Forbes on Film & Footlights
22 October, 2020
Devotees of classic Hollywood musicals – the sort that are the staple of Turner Classic Movies – will know Hungarian soprano Marta Eggerth for her glamorous appearances in the Judy Garland films, For Me and My Gal and Presenting Lily Mars. But that’s only a small part of a career that started in the 1920s when she was still a teenager with phenomenal success on the opera and operetta stage, followed by a long string of European movies, among them the famous Csardasfürstin adaptation from 1934, directed by Georg Jacoby. Operetta masters like Franz Lehár, Paul Ábrahám, and Hans May vied to write songs for the vivacious blonde beauty with the silvery voice.
It was Kálmán who brought her to the attention of a wider international audience when he allowed her to understudy Adele Kern in Vienna for the title role in Veilchen vom Montmartre in 1929 and truly launched her career outside of Hungary. It went from Theater an der Wien to Hamburg, where Eggerth sang the “German” premiere of Veilchen (as opposed to the Austrian production), and the her career went global.
In 1934 Eggerth met, fell in love with, and subsequently married the dashing Polish tenor Jan Kiepura, Calaf in the Vienna premiere production of Turandot. The idol of thousands, they came to be known affectionately by the public as the “Love Pair.”
But after the “Anschluss” with Nazi Germany in 1938, they were forced to flee their Austrian home as each had partial Jewish heritage. They relocated to the United States where, among numerous engagements, both gave recitals together or apart, Kiepura sang at the Met, and the couple triumphed on Broadway in The Merry Widow (a work they were to perform altogether 2000 times) and on tour. They were, in short, a “superstar” couple before the term was coined.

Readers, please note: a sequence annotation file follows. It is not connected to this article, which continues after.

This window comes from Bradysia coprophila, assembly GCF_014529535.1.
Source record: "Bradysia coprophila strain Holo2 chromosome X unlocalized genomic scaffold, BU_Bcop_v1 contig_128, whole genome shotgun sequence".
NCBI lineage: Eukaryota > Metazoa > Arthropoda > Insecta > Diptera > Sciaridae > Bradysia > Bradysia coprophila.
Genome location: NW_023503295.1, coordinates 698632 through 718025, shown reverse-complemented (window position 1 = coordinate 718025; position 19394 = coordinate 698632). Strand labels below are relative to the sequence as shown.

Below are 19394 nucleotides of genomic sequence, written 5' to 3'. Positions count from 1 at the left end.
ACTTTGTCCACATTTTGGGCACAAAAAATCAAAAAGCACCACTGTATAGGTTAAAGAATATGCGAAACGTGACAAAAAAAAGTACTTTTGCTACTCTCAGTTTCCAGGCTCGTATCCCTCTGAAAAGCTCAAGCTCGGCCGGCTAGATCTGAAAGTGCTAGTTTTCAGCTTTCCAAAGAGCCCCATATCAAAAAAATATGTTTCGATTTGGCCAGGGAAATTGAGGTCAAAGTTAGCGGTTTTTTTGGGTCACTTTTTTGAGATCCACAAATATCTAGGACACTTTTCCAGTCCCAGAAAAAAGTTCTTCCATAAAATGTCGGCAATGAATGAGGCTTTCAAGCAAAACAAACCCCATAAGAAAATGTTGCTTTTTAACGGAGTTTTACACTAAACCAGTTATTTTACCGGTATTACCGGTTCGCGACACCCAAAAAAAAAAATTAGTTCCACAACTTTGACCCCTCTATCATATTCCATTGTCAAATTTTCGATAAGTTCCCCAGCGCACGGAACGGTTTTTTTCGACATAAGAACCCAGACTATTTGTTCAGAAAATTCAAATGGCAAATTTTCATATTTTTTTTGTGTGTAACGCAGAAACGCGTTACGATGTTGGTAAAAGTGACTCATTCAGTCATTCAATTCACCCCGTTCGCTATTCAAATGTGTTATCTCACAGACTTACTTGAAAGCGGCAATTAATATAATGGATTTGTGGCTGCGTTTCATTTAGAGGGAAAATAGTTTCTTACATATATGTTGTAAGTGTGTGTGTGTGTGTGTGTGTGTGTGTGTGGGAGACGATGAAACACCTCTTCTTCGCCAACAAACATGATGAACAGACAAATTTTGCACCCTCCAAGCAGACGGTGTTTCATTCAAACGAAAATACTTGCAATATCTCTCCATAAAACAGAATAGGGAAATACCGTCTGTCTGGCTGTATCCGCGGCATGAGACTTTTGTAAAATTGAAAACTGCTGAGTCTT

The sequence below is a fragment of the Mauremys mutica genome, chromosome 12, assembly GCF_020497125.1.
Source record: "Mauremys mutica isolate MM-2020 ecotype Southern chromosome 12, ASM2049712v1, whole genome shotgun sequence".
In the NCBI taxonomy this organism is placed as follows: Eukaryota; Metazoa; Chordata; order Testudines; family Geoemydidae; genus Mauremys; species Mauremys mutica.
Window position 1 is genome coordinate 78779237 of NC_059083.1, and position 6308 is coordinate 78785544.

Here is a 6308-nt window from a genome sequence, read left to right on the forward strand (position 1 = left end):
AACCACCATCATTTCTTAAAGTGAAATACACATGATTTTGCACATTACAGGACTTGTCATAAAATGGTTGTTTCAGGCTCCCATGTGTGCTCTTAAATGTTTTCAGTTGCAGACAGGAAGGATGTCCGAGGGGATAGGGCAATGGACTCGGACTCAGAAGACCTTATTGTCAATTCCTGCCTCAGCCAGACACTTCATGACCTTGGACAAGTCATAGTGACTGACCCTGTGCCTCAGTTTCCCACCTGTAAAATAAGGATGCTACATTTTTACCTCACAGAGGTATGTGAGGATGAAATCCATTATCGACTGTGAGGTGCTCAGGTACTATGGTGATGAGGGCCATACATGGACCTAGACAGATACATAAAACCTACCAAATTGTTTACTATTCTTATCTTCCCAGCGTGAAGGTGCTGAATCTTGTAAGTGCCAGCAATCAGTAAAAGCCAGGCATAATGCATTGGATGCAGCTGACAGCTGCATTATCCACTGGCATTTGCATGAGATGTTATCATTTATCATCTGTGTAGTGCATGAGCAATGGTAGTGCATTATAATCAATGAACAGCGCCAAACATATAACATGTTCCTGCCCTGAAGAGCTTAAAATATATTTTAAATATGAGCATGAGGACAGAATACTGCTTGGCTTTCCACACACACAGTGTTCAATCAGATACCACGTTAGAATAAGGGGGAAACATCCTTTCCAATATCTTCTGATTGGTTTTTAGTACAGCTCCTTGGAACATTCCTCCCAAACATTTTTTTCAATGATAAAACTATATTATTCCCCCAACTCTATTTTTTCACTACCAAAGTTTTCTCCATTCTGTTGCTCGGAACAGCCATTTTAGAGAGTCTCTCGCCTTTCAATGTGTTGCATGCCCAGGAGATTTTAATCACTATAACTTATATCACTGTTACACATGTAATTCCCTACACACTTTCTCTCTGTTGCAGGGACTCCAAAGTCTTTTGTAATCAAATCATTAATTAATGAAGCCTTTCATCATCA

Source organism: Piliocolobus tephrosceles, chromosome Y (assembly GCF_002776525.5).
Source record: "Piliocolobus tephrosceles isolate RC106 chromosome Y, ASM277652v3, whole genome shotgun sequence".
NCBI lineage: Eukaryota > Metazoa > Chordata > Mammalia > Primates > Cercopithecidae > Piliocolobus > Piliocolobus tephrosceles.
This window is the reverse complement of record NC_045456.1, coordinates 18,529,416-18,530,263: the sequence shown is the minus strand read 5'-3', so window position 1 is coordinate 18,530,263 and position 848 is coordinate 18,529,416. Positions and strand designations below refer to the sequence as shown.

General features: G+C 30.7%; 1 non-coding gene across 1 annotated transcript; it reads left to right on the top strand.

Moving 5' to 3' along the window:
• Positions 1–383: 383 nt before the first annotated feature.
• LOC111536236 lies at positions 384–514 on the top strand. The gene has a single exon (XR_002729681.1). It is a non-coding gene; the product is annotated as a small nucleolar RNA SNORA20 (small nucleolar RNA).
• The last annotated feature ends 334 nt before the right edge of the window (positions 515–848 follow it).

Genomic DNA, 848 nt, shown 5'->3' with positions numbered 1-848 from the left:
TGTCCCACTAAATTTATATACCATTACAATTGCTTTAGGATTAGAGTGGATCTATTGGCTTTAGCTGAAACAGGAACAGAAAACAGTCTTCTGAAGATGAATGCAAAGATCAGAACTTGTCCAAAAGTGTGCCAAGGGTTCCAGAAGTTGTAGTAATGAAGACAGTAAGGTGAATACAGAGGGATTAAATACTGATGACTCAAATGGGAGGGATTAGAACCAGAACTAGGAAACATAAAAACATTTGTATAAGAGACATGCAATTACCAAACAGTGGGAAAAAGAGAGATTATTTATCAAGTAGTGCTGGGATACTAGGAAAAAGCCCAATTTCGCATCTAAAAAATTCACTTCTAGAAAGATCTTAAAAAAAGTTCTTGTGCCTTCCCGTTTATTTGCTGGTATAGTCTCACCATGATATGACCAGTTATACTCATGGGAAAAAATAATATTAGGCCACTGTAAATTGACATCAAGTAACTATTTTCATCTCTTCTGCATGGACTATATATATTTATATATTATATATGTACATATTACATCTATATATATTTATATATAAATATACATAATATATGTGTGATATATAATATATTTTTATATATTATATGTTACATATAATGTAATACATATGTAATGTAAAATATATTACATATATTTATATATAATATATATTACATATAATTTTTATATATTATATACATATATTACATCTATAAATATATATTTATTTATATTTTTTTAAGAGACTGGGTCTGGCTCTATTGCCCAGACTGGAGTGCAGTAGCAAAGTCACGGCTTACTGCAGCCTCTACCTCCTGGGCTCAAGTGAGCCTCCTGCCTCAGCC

Now, Vienna’s exil.arte (center for banned music) at the University of Music and Performance (mdw) – admirably dedicated to the recovery of the legacy of musicians and music lost during the Nazi regime – have mounted what looks to be a fabulous exhibit honoring the pair and their friends and colleagues such as Ralph Benatzky, Maria Jeritza, Erich Wolfgang Korngold, Lotte Lehmann, Artur Rubinstein, and Billy Wilder. Contemporaries whose artistry was stifled in their homeland.
Many of their not-so-fortunate contemporaries were, of course, arrested, jailed, or murdered. The exhibit was launched on Tuesday, October 20, and transmitted via a Trans-Atlantic online hookup between Vienna and The Austrian Cultural Forum New York (ACFNY).
On the Austrian side, there was Dr. Gerold Gruber, founder of the exil.arte society; Dr. Suzanne Korbel of the University of Graz who curated the exhibit; Wolfgang Sobotka, president of the Austrian Parliament; and Ulrike Sych, president of the University of Music and Performance in Vienna (mdw).
The event was kicked off by tenor Ramón Vargas who offered a stirring “Recondita armonia” from Tosca and the Neapolitan song, “Passione,” in fitting tribute to Kiepura.
Dr. Gruber announced that the center’s acquisition of the Kiepura-Eggerth estate – posters, photos, costumes, portraits, reviews,concert and opera programs – brings the total number of estates under exil.arte’s auspices to 17. These estates – from composers, conductors, and singers of the 1920s, 1930, and 1940s – are analyzed by the exil.arte center from both an artistic and stylistic perspective.